Millions of commuters exhibit daily acts of faith by boarding planes, trains and buses without knowing anything about the credentials or skill of the vehicle operators. Travelers can only hope that the regulatory agencies have properly scrutinized the operators to help ensure that the unsuspecting public will not be harmed.

Thank goodness, when selecting a physician or midwife, pregnant women have access to more information and options than commuters. As you steer toward a healthy pregnancy and delivery, the most important decision you will make is the selection of a qualified healthcare provider and safe hospital. Choosing the proper provider is a defining moment of your pregnancy, not a minor detail.

Word-of-mouth referrals from friends are a great place to start while looking for obstetrical care, but then do your research. It is imperative that you check a healthcare professional’s credentials. Find out if the provider’s license is current or expired. Also obtain information on whether the provider ever received disciplinary action from the state medical board. Do not feel intimidated about checking a provider’s credentials; the public information can be obtained from your state board of medicine’s Web site.

Five types of healthcare professionals are trained to take care of pregnant women: obstetrician-gynecologists (OB-GYNs), maternal-fetal-medicine-specialists (MFMs), family practice physicians, certified nurse-midwives (CNMs) and direct-entry midwives. The first three specialists have completed residency training programs. OB-GYN physicians and MFMs are trained to perform cesarean sections in the event of emergencies, whereas most family practice physicians are not. MFMs have received additional fellowship training to manage high-risk pregnancies.

Certified nurse-midwives are nurses who have graduated from a nurse-midwifery program, have passed a national certification exam and usually have advanced degrees. They can attend normal and uncomplicated deliveries, provide prenatal care, attend to women during labor and births in hospitals or birthing centers and give postpartum care, including family planning services. Most states require CNMs to have a formal relationship with a physician who is usually but not necessarily an obstetrician-gynecologist. If you select a CNM as your healthcare provider, prior to your delivery, I strongly encourage you to meet the ob-gyn physician who is covering the CNM and check the physician’s credentials as well.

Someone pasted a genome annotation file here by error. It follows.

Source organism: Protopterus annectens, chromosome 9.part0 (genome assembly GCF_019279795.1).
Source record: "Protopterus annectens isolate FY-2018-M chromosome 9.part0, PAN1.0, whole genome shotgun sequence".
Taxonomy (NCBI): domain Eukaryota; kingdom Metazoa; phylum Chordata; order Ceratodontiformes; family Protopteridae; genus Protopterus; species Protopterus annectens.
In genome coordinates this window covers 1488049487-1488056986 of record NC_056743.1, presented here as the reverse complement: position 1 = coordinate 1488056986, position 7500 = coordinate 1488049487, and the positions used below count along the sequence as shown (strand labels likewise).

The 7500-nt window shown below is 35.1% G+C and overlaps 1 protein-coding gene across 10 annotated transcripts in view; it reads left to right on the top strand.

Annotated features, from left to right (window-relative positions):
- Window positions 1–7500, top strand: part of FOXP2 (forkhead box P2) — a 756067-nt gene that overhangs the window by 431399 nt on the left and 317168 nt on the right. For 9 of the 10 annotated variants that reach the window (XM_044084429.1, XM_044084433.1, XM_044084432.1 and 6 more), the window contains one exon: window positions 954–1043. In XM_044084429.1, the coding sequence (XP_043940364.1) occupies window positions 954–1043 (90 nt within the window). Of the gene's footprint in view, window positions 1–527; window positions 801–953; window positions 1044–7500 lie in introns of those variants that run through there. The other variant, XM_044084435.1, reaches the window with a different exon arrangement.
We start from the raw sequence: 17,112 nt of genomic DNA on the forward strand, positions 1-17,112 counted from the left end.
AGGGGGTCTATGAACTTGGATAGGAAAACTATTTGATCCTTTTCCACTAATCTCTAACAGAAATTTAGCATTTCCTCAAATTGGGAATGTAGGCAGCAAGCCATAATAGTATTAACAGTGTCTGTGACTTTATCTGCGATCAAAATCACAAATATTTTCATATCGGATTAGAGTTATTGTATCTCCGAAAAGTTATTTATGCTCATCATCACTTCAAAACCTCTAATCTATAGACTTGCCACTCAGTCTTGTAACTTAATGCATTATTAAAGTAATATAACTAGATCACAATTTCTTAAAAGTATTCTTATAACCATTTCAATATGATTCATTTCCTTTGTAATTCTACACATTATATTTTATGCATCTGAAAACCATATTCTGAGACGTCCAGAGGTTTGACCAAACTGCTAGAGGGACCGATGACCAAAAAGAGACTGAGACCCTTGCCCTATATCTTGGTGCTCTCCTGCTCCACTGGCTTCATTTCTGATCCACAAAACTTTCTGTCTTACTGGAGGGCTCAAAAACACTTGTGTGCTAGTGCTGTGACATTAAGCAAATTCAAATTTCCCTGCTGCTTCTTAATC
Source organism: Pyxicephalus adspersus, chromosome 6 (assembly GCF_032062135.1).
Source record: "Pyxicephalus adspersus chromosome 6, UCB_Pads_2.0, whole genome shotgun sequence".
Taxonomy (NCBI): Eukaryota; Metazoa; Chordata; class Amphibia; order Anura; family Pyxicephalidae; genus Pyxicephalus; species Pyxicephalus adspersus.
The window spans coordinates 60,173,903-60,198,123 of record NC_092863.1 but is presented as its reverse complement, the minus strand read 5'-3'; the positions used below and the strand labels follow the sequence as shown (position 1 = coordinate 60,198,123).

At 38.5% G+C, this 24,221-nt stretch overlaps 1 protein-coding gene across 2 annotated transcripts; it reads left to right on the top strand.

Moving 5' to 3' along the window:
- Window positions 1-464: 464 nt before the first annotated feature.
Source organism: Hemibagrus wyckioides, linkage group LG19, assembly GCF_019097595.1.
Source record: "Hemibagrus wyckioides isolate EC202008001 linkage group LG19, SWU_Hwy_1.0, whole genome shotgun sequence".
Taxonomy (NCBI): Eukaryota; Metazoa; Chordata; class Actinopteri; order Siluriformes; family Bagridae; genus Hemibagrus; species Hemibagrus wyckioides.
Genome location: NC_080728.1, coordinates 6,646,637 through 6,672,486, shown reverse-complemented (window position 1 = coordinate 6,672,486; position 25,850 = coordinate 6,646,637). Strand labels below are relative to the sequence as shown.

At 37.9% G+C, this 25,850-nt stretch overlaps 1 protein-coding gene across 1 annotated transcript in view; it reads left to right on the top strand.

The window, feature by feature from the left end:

Direct-entry midwives are not nurses, but people who assist with home births outside of a hospital. If you are considering giving birth at home, understand that if you encounter a complication that requires hospitalization, a direct-entry-midwife does not have hospital privileges to facilitate your admission.

After you have verified a practitioner’s professional information, speak to the labor and delivery nursing staff at your local hospital. Most labor and delivery nurses are women and mothers who have personally witnessed every obstetrical emergency imaginable. Their opinions are invaluable. They have seen the doctors at their most vulnerable moments, particularly when they are under stress. They know which providers:

  • respond when they are paged.
  • make rounds on their patients by performing bedside evaluations of patients each day they are hospitalized.
  • are approachable.
  • are thorough.
  • respond to emergencies in a timely manner.
  • Interview both your prospective provider and his or her office staff to make certain that your goals are aligned. These are important questions to ask:
  • How many patients are scheduled per day? More than 30 patients scheduled in a day is a possible indication that you might not receive the time and attention you deserve.
  • What happens if you lose your insurance while pregnant? Will the practice accept state-funded programs such as Medicaid? You do not want to be in a position to look for a new care provider at the eleventh hour of your pregnancy.
  • Is your provider trained to handle unexpected birth complications such as shoulder dystocias, vaginal bleeding or fetal distress? If you have a family practitioner or CNM, how long will it take the ob-gyn to arrive if you need an emergency C-section?

Last but not least, trust your intuition. If something doesn’t feel right about your provider, don’t ignore the feeling. By following these suggestions, you can relax and enjoy your pregnancy with the confidence that you have obtained the best possible care for both you and your unborn child.

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